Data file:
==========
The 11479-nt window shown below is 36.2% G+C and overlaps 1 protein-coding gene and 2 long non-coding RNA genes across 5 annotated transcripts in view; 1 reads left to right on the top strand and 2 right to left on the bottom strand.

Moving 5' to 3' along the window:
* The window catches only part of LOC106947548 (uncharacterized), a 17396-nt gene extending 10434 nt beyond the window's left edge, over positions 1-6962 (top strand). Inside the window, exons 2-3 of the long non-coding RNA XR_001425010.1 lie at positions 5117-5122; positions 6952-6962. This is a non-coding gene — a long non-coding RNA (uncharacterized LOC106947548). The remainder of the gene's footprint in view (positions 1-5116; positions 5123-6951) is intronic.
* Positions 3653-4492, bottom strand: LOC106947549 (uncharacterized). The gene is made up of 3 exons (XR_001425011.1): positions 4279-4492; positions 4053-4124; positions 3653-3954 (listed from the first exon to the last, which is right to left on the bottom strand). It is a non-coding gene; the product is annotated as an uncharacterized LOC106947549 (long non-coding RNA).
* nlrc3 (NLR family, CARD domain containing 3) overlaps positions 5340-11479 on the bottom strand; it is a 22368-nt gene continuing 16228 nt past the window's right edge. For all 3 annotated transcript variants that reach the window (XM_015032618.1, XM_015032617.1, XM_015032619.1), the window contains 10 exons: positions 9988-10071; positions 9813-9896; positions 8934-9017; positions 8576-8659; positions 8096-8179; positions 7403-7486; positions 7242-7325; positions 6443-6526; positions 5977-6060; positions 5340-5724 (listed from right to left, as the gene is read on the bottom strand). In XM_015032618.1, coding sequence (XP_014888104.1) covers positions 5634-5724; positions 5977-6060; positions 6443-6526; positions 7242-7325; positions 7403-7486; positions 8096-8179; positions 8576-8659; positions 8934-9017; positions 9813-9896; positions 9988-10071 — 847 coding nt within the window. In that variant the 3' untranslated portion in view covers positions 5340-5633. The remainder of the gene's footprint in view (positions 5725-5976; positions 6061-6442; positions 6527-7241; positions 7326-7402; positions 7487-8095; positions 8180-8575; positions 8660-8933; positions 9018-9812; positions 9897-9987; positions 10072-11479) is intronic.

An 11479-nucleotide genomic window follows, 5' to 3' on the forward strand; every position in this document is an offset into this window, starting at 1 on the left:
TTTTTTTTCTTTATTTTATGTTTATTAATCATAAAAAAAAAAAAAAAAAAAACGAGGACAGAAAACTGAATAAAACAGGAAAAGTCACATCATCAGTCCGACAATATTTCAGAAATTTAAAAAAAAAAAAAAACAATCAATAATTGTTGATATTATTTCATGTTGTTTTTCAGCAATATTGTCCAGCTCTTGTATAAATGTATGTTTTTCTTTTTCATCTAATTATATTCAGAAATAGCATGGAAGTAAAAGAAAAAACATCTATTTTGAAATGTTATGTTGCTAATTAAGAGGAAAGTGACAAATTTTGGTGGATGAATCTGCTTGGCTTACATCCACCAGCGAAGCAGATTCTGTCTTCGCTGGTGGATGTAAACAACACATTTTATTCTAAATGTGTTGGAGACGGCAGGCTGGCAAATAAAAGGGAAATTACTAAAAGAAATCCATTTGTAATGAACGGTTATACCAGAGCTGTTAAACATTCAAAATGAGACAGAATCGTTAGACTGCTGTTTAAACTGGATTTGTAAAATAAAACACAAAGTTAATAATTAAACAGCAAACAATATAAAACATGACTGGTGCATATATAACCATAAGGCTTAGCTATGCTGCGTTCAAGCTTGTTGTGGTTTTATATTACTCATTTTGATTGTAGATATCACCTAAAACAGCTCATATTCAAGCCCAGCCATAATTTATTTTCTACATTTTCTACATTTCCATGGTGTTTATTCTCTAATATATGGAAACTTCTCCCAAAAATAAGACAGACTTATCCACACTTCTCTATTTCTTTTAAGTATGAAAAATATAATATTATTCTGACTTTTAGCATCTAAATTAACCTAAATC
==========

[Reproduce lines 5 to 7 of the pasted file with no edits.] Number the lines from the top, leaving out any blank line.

* nlrc3 (NLR family, CARD domain containing 3) overlaps positions 5340-11479 on the bottom strand; it is a 22368-nt gene continuing 16228 nt past the window's right edge. For all 3 annotated transcript variants that reach the window (XM_015032618.1, XM_015032617.1, XM_015032619.1), the window contains 10 exons: positions 9988-10071; positions 9813-9896; positions 8934-9017; positions 8576-8659; positions 8096-8179; positions 7403-7486; positions 7242-7325; positions 6443-6526; positions 5977-6060; positions 5340-5724 (listed from right to left, as the gene is read on the bottom strand). In XM_015032618.1, coding sequence (XP_014888104.1) covers positions 5634-5724; positions 5977-6060; positions 6443-6526; positions 7242-7325; positions 7403-7486; positions 8096-8179; positions 8576-8659; positions 8934-9017; positions 9813-9896; positions 9988-10071 — 847 coding nt within the window. In that variant the 3' untranslated portion in view covers positions 5340-5633. The remainder of the gene's footprint in view (positions 5725-5976; positions 6061-6442; positions 6527-7241; positions 7326-7402; positions 7487-8095; positions 8180-8575; positions 8660-8933; positions 9018-9812; positions 9897-9987; positions 10072-11479) is intronic.

An 11479-nucleotide genomic window follows, 5' to 3' on the forward strand; every position in this document is an offset into this window, starting at 1 on the left:
TTTTTTTTCTTTATTTTATGTTTATTAATCATAAAAAAAAAAAAAAAAAAAACGAGGACAGAAAACTGAATAAAACAGGAAAAGTCACATCATCAGTCCGACAATATTTCAGAAATTTAAAAAAAAAAAAAAACAATCAATAATTGTTGATATTATTTCATGTTGTTTTTCAGCAATATTGTCCAGCTCTTGTATAAATGTATGTTTTTCTTTTTCATCTAATTATATTCAGAAATAGCATGGAAGTAAAAGAAAAAACATCTATTTTGAAATGTTATGTTGCTAATTAAGAGGAAAGTGACAAATTTTGGTGGATGAATCTGCTTGGCTTACATCCACCAGCGAAGCAGATTCTGTCTTCGCTGGTGGATGTAAACAACACATTTTATTCTAAATGTGTTGGAGACGGCAGGCTGGCAAATAAAAGGGAAATTACTAAAAGAAATCCATTTGTAATGAACGGTTATACCAGAGCTGTTAAACATTCAAAATGAGACAGAATCGTTAGACTGCTGTTTAAACTGGATTTGTAAAATAAAACACAAAGTTAATAATTAAACAGCAAACAATATAAAACATGACTGGTGCATATATAACCATAAGGCTTAGCTATGCTGCGTTCAAGCTTGTTGTGGTTTTATATTACTCATTTTGATTGTAGATATCACCTAAAACAGCTCATATTCAAGCCCAGCCATAATTTATTTTCTACATTTTCTACATTTCCATGGTGTTTATTCTCTAATATATGGAAACTTCTCCCAAAAATAAGACAGACTTATCCACACTTCTCTATTTCTTTTAAGTATGAAAAATATAATATTATTCTGACTTTTAGCATCTAAATTAACCTAAATC